Graduation Year


Document Type




Degree Granting Department

Political Science

Major Professor

Michael Gibbons, Ph.D.

Committee Member

Steven Tauber, Ph.D.

Committee Member

Festus Ohaegbulam, Ph.D.


Egyptian perceptions, Democratization, Political culture, Public opinion, U.S. foreign policy, Egypt, Middle east


This study examines the political attitudes of seven educated Egyptians from Alexandria, Egypt. It seeks to understand their interpretations of the U.S. democratization policy in the Middle East, the Greater Middle East Initiative. The goal is to understand if these Egyptians are receptive to the suggestion of democratic reforms and Egypt. Personal interviews with open-ended questions allowed for individual insights and rich depth of information.

Interviews were conducted in Alexandria, Egypt as a traditionally liberal city with a long history of exposure to Western ideas. The respondents are a part of a small elite subgroup of Egyptian society. As typically more liberal and open to Western ideas, educated members of Egyptian society have a distinct political culture and have been examined separately from the mass population.

Aside from one anti-Islamic respondent, the respondents express an overall negative view of the U.S. government, of which three cite positive feelings toward American people. Six of the seven respondents had very similar political attitudes including a belief that that the U.S. invaded Iraq as a quest for oil and to control of the Middle East, not for genuine democratic reforms. Every participant expressed considerable pessimism about the prospects for democratization in the region. The majority do not welcome America’s call for reform in Egypt because of mistrust of the U.S. or the belief that American values are illsuited for Egyptian society. The results show that the personal narratives of these seven Egyptian individuals are very similar to the perspectives found in public opinion surveys previously conducted among the masses in Egypt.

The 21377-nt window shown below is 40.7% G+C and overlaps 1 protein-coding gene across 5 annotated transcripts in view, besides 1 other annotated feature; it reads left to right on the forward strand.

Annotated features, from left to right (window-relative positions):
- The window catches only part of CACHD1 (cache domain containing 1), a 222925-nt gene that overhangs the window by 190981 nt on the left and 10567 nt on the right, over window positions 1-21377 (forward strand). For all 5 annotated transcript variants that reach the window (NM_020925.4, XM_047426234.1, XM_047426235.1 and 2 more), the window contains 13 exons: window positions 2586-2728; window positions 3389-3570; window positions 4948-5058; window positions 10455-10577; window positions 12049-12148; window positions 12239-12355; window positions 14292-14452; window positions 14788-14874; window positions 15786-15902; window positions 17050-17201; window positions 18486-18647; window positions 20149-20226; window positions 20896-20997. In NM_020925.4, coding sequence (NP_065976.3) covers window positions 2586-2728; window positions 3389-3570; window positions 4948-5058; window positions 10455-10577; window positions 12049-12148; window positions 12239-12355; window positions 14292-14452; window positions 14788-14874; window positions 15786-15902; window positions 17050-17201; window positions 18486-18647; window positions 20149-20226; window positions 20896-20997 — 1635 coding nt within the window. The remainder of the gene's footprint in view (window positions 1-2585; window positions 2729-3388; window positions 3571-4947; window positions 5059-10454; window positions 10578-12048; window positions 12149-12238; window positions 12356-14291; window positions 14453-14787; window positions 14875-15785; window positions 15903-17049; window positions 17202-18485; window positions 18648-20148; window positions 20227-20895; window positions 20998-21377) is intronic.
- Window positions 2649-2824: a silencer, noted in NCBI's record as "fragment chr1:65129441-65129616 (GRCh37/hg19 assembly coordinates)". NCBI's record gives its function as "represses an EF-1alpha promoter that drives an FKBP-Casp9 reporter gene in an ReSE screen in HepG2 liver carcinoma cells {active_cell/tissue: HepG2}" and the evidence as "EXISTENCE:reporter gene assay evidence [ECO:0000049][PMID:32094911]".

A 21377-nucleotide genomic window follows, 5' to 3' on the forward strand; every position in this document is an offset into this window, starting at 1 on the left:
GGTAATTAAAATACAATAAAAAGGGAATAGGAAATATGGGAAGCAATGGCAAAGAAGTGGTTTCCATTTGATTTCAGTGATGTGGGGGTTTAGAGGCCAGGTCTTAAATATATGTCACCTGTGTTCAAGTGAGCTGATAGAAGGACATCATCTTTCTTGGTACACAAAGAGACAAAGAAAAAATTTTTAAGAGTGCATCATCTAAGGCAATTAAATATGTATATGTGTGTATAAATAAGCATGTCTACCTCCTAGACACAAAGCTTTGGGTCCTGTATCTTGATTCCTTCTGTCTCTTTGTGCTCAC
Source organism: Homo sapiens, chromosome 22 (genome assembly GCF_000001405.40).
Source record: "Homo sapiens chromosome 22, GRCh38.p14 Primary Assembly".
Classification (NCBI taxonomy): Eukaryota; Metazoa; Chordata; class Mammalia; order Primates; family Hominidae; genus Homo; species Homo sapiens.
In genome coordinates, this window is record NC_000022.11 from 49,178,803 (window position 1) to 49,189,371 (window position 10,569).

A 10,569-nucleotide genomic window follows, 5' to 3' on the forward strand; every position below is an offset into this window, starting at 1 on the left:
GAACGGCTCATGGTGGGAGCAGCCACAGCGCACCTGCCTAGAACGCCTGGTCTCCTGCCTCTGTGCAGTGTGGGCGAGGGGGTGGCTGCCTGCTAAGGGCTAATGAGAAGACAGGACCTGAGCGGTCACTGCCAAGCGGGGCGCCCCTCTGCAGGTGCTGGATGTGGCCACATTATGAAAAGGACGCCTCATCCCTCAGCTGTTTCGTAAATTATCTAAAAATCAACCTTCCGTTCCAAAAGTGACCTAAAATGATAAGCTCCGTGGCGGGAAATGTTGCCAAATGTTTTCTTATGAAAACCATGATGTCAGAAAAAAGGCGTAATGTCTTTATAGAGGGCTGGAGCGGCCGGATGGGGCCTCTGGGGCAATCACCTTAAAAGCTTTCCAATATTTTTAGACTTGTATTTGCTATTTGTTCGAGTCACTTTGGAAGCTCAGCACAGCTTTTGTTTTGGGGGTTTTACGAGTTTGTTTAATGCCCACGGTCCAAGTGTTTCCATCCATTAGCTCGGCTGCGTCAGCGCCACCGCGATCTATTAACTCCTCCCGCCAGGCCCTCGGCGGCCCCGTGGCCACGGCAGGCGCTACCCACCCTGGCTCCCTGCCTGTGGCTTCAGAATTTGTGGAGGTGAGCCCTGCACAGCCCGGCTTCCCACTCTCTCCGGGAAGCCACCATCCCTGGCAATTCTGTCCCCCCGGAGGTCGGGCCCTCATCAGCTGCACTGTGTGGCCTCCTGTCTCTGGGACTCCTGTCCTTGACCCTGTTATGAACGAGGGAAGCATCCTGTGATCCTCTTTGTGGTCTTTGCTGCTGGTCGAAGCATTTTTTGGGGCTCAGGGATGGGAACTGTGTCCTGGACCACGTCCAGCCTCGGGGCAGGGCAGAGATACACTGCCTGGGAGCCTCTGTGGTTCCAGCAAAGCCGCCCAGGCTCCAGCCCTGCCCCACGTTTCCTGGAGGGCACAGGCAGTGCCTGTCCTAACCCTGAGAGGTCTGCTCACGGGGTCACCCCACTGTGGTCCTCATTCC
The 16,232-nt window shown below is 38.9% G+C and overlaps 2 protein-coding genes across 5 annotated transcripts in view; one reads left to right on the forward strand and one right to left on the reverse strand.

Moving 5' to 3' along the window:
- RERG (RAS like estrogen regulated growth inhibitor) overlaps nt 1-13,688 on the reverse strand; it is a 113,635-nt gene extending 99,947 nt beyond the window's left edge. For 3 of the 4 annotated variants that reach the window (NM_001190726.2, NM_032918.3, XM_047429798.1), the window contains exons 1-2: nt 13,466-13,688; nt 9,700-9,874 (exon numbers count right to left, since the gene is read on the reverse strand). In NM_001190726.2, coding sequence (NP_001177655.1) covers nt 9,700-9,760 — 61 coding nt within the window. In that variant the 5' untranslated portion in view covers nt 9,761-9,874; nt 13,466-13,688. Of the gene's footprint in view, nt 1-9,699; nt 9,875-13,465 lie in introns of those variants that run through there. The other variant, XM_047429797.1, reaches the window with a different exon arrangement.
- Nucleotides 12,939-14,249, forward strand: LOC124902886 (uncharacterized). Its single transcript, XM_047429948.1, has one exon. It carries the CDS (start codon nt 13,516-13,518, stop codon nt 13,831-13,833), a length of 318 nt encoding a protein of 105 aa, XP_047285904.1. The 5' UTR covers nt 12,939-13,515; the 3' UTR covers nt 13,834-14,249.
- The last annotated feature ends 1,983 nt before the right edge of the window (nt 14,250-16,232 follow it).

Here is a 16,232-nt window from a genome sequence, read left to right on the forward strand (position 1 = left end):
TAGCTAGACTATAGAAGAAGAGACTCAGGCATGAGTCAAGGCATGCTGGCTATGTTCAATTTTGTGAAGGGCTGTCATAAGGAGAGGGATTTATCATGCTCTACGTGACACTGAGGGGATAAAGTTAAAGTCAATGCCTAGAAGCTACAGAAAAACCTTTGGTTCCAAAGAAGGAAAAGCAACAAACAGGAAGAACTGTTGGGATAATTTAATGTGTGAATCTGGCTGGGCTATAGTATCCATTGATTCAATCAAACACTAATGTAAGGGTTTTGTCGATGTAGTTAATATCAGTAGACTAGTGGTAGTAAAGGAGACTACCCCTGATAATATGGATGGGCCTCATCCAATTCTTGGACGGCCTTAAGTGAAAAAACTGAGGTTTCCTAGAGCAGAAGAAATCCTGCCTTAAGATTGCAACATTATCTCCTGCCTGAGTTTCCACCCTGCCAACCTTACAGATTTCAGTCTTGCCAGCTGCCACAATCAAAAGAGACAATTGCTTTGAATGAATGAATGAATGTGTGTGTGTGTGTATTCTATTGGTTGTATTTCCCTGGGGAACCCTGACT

Qualitative interviewing showed their strong belief that there is an all-powerful U.S.-Jewish conspiracy that enacts policies to target the Arab world. This neo-colonial worldview interprets and perceives all negative political events as an example of the repeated injustices against Arabs and Muslims by Western powers.